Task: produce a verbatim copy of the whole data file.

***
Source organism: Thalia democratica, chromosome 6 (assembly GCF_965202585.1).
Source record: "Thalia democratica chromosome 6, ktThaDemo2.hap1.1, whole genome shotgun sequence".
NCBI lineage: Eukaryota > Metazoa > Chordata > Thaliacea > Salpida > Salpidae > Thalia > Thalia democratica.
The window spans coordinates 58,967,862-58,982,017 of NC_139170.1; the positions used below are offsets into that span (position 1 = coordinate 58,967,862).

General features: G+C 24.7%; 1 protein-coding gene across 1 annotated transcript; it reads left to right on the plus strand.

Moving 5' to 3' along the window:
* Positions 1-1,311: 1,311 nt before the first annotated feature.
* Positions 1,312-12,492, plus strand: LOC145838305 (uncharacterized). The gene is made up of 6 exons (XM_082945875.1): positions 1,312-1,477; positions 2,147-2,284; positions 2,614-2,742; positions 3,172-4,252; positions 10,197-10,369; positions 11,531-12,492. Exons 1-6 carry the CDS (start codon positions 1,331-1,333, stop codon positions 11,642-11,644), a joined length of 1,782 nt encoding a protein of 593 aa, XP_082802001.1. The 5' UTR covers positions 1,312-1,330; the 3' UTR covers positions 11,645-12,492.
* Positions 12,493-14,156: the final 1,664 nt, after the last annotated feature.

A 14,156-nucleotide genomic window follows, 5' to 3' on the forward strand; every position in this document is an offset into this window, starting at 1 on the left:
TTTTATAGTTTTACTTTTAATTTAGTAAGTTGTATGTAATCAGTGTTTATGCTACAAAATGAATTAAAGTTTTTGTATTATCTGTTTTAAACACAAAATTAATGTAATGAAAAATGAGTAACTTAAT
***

Source organism: Thalia democratica, chromosome 6 (assembly GCF_965202585.1).
Source record: "Thalia democratica chromosome 6, ktThaDemo2.hap1.1, whole genome shotgun sequence".
NCBI lineage: Eukaryota > Metazoa > Chordata > Thaliacea > Salpida > Salpidae > Thalia > Thalia democratica.
The window spans coordinates 58,967,862-58,982,017 of NC_139170.1; the positions used below are offsets into that span (position 1 = coordinate 58,967,862).

General features: G+C 24.7%; 1 protein-coding gene across 1 annotated transcript; it reads left to right on the plus strand.

Moving 5' to 3' along the window:
* Positions 1-1,311: 1,311 nt before the first annotated feature.
* Positions 1,312-12,492, plus strand: LOC145838305 (uncharacterized). The gene is made up of 6 exons (XM_082945875.1): positions 1,312-1,477; positions 2,147-2,284; positions 2,614-2,742; positions 3,172-4,252; positions 10,197-10,369; positions 11,531-12,492. Exons 1-6 carry the CDS (start codon positions 1,331-1,333, stop codon positions 11,642-11,644), a joined length of 1,782 nt encoding a protein of 593 aa, XP_082802001.1. The 5' UTR covers positions 1,312-1,330; the 3' UTR covers positions 11,645-12,492.
* Positions 12,493-14,156: the final 1,664 nt, after the last annotated feature.

A 14,156-nucleotide genomic window follows, 5' to 3' on the forward strand; every position in this document is an offset into this window, starting at 1 on the left:
TTTTATAGTTTTACTTTTAATTTAGTAAGTTGTATGTAATCAGTGTTTATGCTACAAAATGAATTAAAGTTTTTGTATTATCTGTTTTAAACACAAAATTAATGTAATGAAAAATGAGTAACTTAAT